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Social determinants of health in Canada: a treadmill of progress

Contents

I Introduction
II A brief history
III All doom and gloom?
IV The treadmill
V Getting off the treadmill

--submitted by Karin Davis

I Introduction

The research has been painstakingly and diligently completed. The reports have been written ad nauseam. There is no doubt that our health and well-being is significantly determined by our social and living conditions. The health disparities that we see among Canadians have been inextricably linked to determinants such as income, education, social exclusion and housing.
 
Individuals and organizations work tirelessly across the country addressing these issues by delivering skills training and early childhood development programs, building affordable housing complexes, and promoting diversity and social inclusion. Though for many who have worked in the field for decades, there is a sense that the strides gained are minimal, particularly when compared to the knowledge that exists and the recommendations that have been made to remedy the situation.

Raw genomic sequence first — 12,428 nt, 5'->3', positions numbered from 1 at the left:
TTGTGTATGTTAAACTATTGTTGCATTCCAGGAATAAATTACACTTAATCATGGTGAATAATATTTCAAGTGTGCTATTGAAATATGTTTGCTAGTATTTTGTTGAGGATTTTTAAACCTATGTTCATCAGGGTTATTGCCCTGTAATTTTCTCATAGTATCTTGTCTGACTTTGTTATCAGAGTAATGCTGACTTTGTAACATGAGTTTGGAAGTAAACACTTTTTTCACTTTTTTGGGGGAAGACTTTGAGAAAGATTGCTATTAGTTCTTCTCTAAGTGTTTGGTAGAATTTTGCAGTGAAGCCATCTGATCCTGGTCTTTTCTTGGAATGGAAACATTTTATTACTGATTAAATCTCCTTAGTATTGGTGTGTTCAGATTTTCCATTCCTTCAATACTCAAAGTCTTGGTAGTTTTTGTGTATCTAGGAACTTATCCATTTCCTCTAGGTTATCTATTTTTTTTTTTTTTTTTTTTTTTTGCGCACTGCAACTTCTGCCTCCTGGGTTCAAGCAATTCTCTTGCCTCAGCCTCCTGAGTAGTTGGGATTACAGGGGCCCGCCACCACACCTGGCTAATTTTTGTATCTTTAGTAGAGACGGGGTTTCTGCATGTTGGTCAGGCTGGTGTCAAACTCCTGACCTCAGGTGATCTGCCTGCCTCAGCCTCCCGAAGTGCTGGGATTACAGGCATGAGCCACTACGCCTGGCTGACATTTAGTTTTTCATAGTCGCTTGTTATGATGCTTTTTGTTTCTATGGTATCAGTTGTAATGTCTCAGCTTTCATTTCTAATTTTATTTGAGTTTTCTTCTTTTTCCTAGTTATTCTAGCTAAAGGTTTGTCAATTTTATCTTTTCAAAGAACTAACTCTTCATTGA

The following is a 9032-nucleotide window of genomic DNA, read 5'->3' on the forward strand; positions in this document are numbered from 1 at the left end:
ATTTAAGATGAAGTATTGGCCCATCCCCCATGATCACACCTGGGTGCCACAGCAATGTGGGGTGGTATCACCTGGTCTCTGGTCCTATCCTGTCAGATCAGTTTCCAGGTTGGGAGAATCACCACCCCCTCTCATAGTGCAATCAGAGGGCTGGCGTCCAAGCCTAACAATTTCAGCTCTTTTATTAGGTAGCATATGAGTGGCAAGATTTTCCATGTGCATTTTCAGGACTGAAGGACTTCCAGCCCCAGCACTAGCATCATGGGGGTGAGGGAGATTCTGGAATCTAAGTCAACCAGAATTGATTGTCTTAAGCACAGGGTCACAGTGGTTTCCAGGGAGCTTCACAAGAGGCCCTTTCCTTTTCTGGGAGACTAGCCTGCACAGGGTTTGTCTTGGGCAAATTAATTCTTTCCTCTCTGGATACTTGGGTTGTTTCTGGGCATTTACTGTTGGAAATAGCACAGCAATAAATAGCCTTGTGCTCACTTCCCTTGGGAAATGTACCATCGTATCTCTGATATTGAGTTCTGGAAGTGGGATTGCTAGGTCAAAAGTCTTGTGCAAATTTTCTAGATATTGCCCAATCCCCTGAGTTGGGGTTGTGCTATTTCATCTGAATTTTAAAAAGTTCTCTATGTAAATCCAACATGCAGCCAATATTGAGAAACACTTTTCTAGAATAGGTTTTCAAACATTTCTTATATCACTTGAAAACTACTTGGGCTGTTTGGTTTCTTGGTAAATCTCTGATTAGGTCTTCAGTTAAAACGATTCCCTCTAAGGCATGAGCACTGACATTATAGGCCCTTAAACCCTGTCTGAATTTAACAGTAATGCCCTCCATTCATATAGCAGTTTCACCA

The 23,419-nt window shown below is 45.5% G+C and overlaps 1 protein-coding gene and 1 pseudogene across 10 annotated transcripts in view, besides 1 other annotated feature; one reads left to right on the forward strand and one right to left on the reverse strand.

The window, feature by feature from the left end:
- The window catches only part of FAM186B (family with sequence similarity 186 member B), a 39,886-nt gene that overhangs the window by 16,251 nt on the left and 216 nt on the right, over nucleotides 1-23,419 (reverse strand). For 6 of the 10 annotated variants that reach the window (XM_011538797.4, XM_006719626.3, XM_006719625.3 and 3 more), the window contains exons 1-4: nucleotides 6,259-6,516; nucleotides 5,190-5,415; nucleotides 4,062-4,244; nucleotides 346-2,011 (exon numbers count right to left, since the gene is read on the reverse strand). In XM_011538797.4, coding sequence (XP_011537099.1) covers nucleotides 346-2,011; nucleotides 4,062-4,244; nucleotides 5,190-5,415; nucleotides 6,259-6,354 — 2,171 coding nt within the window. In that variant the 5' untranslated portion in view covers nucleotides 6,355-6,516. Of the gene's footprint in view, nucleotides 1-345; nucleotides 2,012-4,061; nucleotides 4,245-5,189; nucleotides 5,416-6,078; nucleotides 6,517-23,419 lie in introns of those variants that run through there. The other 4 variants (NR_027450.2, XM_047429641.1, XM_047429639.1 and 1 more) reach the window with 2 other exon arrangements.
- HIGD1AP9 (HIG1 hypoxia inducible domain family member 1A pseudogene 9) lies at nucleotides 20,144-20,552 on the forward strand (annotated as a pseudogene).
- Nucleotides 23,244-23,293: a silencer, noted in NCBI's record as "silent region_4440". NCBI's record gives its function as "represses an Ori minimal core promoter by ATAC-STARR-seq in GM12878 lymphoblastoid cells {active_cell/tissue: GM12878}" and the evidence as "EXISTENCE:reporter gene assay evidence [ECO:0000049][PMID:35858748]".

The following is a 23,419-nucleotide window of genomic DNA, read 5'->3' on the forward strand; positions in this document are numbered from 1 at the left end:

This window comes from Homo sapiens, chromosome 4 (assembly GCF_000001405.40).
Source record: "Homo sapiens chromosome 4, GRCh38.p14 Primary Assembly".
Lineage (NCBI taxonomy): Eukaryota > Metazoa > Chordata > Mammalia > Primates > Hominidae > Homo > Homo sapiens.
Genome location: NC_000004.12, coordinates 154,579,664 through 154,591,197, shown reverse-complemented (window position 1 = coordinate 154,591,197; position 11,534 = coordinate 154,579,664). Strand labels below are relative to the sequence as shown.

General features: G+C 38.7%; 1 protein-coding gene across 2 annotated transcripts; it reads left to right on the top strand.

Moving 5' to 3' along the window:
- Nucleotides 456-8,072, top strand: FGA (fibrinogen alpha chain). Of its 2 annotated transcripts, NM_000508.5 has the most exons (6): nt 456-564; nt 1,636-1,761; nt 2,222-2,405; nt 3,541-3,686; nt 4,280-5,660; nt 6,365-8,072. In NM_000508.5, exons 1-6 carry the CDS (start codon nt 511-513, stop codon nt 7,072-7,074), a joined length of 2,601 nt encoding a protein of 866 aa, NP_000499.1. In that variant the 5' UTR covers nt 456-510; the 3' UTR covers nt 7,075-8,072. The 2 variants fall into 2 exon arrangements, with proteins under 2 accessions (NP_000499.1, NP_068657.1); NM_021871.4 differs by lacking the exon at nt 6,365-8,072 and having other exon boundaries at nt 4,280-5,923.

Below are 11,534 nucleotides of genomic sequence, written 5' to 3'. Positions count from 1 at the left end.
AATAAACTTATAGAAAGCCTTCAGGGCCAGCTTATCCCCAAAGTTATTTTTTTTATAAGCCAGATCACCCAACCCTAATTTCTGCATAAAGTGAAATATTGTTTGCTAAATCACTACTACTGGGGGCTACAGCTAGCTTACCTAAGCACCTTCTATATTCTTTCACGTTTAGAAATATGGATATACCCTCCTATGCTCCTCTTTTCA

Though the OHPE Bulletin focuses on issues related health promotion and social determinants of health on a weekly basis, it is important to periodically take a step back to collectively review where we’ve been, how well we’re doing and how to address the barriers that keep us from progressing.
 
II A brief history

The notion that social conditions determine ones health is not new. In fact, it can be dated back the work of both Rudolf Virchow in Germany and Frederick Engles in England in late eighteenth and early nineteenth century.

In Canada, the first report of note was published in 1974 by Marc Lalonde, then Minister of National Health & Welfare. This report, although rudimentary in nature, did acknowledge that environmental factors do play a role in determining ones level of health. The report provided 74 recommendations, the last one in the long list being “a renewed commitment toward the health goals of the World Health Organization and the Pan American Health Organization.”